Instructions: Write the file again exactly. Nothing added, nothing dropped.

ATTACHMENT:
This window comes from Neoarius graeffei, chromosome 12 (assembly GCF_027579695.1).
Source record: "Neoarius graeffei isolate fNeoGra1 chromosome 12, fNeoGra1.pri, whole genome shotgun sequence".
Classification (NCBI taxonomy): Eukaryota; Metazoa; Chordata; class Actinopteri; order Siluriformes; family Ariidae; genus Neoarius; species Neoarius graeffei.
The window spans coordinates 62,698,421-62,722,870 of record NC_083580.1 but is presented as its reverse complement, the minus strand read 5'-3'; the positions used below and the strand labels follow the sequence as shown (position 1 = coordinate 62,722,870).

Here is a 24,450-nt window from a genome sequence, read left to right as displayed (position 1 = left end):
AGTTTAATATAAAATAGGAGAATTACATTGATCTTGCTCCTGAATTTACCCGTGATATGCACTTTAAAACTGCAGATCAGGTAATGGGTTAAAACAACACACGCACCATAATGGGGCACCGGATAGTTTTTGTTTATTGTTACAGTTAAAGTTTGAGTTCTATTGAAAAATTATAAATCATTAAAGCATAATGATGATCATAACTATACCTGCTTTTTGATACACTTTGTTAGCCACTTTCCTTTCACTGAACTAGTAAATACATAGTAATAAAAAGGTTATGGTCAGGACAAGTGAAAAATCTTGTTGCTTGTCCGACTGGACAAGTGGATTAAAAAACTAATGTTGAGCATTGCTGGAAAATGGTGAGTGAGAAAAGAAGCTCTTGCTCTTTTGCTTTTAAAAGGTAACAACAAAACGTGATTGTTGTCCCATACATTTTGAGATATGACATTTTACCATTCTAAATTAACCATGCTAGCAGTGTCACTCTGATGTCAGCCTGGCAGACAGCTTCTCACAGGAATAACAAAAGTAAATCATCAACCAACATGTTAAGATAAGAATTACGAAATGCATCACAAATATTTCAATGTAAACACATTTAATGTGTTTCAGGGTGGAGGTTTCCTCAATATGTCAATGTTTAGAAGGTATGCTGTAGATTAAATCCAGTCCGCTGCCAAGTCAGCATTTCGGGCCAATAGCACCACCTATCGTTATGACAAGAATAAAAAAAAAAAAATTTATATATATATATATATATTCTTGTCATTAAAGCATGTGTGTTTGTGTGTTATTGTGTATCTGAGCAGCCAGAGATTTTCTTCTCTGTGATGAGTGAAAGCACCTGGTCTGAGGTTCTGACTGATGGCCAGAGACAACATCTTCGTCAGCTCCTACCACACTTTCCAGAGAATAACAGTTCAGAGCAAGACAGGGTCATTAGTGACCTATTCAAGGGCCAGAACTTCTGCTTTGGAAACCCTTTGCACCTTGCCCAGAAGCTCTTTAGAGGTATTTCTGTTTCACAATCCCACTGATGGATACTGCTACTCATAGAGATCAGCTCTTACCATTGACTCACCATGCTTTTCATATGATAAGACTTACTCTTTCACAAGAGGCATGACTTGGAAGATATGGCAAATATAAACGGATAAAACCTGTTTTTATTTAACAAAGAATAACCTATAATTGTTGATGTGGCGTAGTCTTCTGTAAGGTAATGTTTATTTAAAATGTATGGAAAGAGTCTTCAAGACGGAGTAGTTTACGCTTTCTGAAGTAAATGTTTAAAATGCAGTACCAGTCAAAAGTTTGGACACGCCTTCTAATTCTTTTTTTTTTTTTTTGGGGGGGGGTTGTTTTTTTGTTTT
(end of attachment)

This window comes from Neoarius graeffei, chromosome 12 (assembly GCF_027579695.1).
Source record: "Neoarius graeffei isolate fNeoGra1 chromosome 12, fNeoGra1.pri, whole genome shotgun sequence".
Classification (NCBI taxonomy): Eukaryota; Metazoa; Chordata; class Actinopteri; order Siluriformes; family Ariidae; genus Neoarius; species Neoarius graeffei.
The window spans coordinates 62,698,421-62,722,870 of record NC_083580.1 but is presented as its reverse complement, the minus strand read 5'-3'; the positions used below and the strand labels follow the sequence as shown (position 1 = coordinate 62,722,870).

Here is a 24,450-nt window from a genome sequence, read left to right as displayed (position 1 = left end):
AGTTTAATATAAAATAGGAGAATTACATTGATCTTGCTCCTGAATTTACCCGTGATATGCACTTTAAAACTGCAGATCAGGTAATGGGTTAAAACAACACACGCACCATAATGGGGCACCGGATAGTTTTTGTTTATTGTTACAGTTAAAGTTTGAGTTCTATTGAAAAATTATAAATCATTAAAGCATAATGATGATCATAACTATACCTGCTTTTTGATACACTTTGTTAGCCACTTTCCTTTCACTGAACTAGTAAATACATAGTAATAAAAAGGTTATGGTCAGGACAAGTGAAAAATCTTGTTGCTTGTCCGACTGGACAAGTGGATTAAAAAACTAATGTTGAGCATTGCTGGAAAATGGTGAGTGAGAAAAGAAGCTCTTGCTCTTTTGCTTTTAAAAGGTAACAACAAAACGTGATTGTTGTCCCATACATTTTGAGATATGACATTTTACCATTCTAAATTAACCATGCTAGCAGTGTCACTCTGATGTCAGCCTGGCAGACAGCTTCTCACAGGAATAACAAAAGTAAATCATCAACCAACATGTTAAGATAAGAATTACGAAATGCATCACAAATATTTCAATGTAAACACATTTAATGTGTTTCAGGGTGGAGGTTTCCTCAATATGTCAATGTTTAGAAGGTATGCTGTAGATTAAATCCAGTCCGCTGCCAAGTCAGCATTTCGGGCCAATAGCACCACCTATCGTTATGACAAGAATAAAAAAAAAAAAATTTATATATATATATATATATTCTTGTCATTAAAGCATGTGTGTTTGTGTGTTATTGTGTATCTGAGCAGCCAGAGATTTTCTTCTCTGTGATGAGTGAAAGCACCTGGTCTGAGGTTCTGACTGATGGCCAGAGACAACATCTTCGTCAGCTCCTACCACACTTTCCAGAGAATAACAGTTCAGAGCAAGACAGGGTCATTAGTGACCTATTCAAGGGCCAGAACTTCTGCTTTGGAAACCCTTTGCACCTTGCCCAGAAGCTCTTTAGAGGTATTTCTGTTTCACAATCCCACTGATGGATACTGCTACTCATAGAGATCAGCTCTTACCATTGACTCACCATGCTTTTCATATGATAAGACTTACTCTTTCACAAGAGGCATGACTTGGAAGATATGGCAAATATAAACGGATAAAACCTGTTTTTATTTAACAAAGAATAACCTATAATTGTTGATGTGGCGTAGTCTTCTGTAAGGTAATGTTTATTTAAAATGTATGGAAAGAGTCTTCAAGACGGAGTAGTTTACGCTTTCTGAAGTAAATGTTTAAAATGCAGTACCAGTCAAAAGTTTGGACACGCCTTCTAATTCTTTTTTTTTTTTTTTGGGGGGGGGTTGTTTTTTTGTTTT